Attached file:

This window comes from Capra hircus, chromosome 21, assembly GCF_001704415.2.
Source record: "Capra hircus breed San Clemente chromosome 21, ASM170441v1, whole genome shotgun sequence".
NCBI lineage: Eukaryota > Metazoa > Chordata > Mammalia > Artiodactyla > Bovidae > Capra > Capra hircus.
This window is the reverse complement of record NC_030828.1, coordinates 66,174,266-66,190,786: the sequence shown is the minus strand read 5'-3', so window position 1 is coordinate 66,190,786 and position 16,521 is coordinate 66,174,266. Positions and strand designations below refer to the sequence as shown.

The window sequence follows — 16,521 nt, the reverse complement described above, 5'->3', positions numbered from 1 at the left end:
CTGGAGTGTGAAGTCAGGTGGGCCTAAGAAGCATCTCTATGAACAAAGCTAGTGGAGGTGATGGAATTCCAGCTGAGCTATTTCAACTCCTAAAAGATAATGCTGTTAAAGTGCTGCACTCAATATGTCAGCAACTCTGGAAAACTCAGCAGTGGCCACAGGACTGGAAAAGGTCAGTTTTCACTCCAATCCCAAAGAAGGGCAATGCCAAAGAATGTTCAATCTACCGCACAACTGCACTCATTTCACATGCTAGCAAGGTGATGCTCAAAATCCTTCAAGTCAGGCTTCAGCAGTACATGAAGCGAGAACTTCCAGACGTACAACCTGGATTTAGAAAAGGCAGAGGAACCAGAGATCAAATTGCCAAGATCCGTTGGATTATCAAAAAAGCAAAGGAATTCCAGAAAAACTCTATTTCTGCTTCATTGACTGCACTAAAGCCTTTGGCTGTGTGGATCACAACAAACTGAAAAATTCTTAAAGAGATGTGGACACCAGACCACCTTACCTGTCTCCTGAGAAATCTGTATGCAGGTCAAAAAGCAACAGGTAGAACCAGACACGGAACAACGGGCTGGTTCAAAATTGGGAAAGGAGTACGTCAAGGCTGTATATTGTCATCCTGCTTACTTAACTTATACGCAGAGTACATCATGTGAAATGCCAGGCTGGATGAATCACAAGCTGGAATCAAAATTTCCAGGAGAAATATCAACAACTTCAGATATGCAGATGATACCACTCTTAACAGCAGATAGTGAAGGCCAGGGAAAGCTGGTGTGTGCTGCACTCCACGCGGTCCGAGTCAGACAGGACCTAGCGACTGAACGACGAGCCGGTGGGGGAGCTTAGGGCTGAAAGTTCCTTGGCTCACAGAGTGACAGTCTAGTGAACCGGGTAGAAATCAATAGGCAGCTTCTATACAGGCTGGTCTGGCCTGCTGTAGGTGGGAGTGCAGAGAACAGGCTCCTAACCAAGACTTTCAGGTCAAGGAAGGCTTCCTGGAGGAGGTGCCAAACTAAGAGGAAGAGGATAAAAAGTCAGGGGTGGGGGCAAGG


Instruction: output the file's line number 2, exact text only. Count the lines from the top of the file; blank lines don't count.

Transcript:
Source record: "Capra hircus breed San Clemente chromosome 21, ASM170441v1, whole genome shotgun sequence".